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Home  Glossary of Terms


Glossary of Terms


The consistent presentation of your company image within all that your company does, how it acts, and its collateral material (brochures, business cards, products, people, office, website, etc.), in a manner so as to be easily understood and instantly recognized by the target audience you intend to reach.

Any program such as: Internet Explorer, Mosaic, Netscape, lynx, that is used to view material prepared for the World Wide Web. Browsers are able to interpret URLs and HTML markup and also understand Internet protocols such as HTTP, FTP, and Gopher.

An optical storage medium for music or data, it was developed primarily for audio use by Sony in 1982.

An internet information storage and retrieval system for use on the web.

Domain Name
A symbolic name for a computer that can be translated by a name server into a formal numeric Internet address (IP address) for that computer. Domain names allow users to reference and access Internet sites without having to know the numerical address.

Downtime is an expression used to describe the period of time when a network, computer, Internet connection or service is unavailable or off line.

Digital Video Disk / Digital Versatile Disc / DVD-ROM - A high-density CD format used to store music, films, or software.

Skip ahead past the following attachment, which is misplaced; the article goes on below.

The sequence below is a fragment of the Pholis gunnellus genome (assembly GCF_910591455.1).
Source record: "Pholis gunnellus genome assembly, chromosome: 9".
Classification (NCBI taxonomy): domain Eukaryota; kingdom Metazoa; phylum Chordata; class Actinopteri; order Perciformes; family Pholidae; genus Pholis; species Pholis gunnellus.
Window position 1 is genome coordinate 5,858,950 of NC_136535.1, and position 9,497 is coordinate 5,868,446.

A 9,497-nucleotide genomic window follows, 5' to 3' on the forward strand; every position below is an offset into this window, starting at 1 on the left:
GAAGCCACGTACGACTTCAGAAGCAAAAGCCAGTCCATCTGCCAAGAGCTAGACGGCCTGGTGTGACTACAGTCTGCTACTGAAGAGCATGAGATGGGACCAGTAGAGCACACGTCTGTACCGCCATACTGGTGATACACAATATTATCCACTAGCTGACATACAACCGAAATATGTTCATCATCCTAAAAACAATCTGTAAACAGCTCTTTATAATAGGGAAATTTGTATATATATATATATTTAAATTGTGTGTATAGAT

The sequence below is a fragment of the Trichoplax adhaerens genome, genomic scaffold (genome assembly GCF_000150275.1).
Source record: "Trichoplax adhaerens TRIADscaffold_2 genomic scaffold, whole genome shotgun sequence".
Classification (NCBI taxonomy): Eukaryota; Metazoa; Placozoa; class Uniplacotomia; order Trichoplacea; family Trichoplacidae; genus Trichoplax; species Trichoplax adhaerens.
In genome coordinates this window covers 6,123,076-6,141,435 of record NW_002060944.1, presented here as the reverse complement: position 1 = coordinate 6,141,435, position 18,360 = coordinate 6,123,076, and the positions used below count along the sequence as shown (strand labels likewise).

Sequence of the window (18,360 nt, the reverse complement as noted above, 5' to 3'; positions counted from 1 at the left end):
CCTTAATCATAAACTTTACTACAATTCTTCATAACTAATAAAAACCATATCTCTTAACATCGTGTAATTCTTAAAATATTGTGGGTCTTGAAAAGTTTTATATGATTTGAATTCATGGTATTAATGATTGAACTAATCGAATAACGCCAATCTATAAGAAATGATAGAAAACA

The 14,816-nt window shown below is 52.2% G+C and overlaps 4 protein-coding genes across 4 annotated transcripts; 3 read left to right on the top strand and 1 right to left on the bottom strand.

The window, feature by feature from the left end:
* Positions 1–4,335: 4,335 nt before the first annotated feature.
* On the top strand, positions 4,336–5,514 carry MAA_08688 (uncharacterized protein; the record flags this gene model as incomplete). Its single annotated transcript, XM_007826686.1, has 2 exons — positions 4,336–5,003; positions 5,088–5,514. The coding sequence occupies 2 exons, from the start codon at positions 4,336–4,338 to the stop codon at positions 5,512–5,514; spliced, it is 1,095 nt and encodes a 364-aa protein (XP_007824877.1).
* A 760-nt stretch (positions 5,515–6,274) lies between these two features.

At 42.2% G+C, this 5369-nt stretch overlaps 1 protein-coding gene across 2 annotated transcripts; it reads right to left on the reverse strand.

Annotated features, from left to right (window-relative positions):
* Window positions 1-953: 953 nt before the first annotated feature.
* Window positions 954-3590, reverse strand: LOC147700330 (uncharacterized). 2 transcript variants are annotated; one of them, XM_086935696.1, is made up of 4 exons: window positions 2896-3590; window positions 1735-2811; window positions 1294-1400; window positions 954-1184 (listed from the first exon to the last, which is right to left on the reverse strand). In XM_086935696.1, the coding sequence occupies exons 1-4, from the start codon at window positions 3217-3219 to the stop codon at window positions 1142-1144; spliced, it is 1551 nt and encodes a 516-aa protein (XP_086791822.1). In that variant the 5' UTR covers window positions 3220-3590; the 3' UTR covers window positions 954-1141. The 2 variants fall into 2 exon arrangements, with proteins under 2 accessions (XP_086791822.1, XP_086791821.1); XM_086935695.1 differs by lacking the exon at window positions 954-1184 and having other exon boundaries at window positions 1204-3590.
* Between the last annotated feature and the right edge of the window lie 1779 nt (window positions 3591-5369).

Dynamic Content
Content, copy or information, on a website or web page that changes often, usually daily or upon reloads or returns to a page by a visitor. This content is structured on the basis of user input such as a keyword search wherein the results of keyword searches by search engines are dynamic pages based on the words typed into a form on a previous page.

The method by which business transactions are conducted over the Internet.

Your website is found when web users search for and visit your site via a search engine. The myth is that search engines will automatically seek out your website. The truth is that many complex components must be integrated within your site for search engines to find your specific website among the thousands on the web.

File Transfer Protocol, an Internet client-server protocol for transferring files between computers.

A picture or still image generated on a computer. There are two basic types of computer-generated graphics: object-oriented graphics (vector graphics) and bitmapped graphics (raster graphics).

In database searches, the number of documents that resulted from the search; for servers, the number of document requests received by a server.

Home Page
The introductory page for a World Wide Web site. A home page usually provides an introduction to the site, along with hypertext links to local resources.